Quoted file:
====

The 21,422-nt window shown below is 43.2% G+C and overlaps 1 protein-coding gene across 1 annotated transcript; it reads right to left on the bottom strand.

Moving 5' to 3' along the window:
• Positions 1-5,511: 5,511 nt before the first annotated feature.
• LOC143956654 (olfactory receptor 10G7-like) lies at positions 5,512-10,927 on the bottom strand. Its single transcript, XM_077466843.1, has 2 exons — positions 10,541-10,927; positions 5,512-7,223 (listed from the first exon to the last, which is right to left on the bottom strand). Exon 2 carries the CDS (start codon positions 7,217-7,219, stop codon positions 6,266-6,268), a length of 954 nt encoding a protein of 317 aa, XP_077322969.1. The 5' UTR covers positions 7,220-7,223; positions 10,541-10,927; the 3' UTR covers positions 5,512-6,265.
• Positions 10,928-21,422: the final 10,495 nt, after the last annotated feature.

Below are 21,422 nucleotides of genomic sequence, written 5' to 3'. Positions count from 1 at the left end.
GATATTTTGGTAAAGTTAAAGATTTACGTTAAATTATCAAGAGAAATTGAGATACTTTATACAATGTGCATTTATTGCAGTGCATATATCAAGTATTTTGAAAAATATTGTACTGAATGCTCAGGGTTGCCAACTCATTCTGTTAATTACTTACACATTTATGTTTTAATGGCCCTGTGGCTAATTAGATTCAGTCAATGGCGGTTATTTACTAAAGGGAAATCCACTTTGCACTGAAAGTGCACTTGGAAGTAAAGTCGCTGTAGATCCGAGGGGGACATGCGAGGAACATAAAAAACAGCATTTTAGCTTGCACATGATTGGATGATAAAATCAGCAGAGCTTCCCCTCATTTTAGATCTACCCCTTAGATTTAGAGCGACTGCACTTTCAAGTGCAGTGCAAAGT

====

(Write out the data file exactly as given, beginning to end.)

The 21,422-nt window shown below is 43.2% G+C and overlaps 1 protein-coding gene across 1 annotated transcript; it reads right to left on the bottom strand.

Moving 5' to 3' along the window:
• Positions 1-5,511: 5,511 nt before the first annotated feature.
• LOC143956654 (olfactory receptor 10G7-like) lies at positions 5,512-10,927 on the bottom strand. Its single transcript, XM_077466843.1, has 2 exons — positions 10,541-10,927; positions 5,512-7,223 (listed from the first exon to the last, which is right to left on the bottom strand). Exon 2 carries the CDS (start codon positions 7,217-7,219, stop codon positions 6,266-6,268), a length of 954 nt encoding a protein of 317 aa, XP_077322969.1. The 5' UTR covers positions 7,220-7,223; positions 10,541-10,927; the 3' UTR covers positions 5,512-6,265.
• Positions 10,928-21,422: the final 10,495 nt, after the last annotated feature.

Below are 21,422 nucleotides of genomic sequence, written 5' to 3'. Positions count from 1 at the left end.
GATATTTTGGTAAAGTTAAAGATTTACGTTAAATTATCAAGAGAAATTGAGATACTTTATACAATGTGCATTTATTGCAGTGCATATATCAAGTATTTTGAAAAATATTGTACTGAATGCTCAGGGTTGCCAACTCATTCTGTTAATTACTTACACATTTATGTTTTAATGGCCCTGTGGCTAATTAGATTCAGTCAATGGCGGTTATTTACTAAAGGGAAATCCACTTTGCACTGAAAGTGCACTTGGAAGTAAAGTCGCTGTAGATCCGAGGGGGACATGCGAGGAACATAAAAAACAGCATTTTAGCTTGCACATGATTGGATGATAAAATCAGCAGAGCTTCCCCTCATTTTAGATCTACCCCTTAGATTTAGAGCGACTGCACTTTCAAGTGCAGTGCAAAGT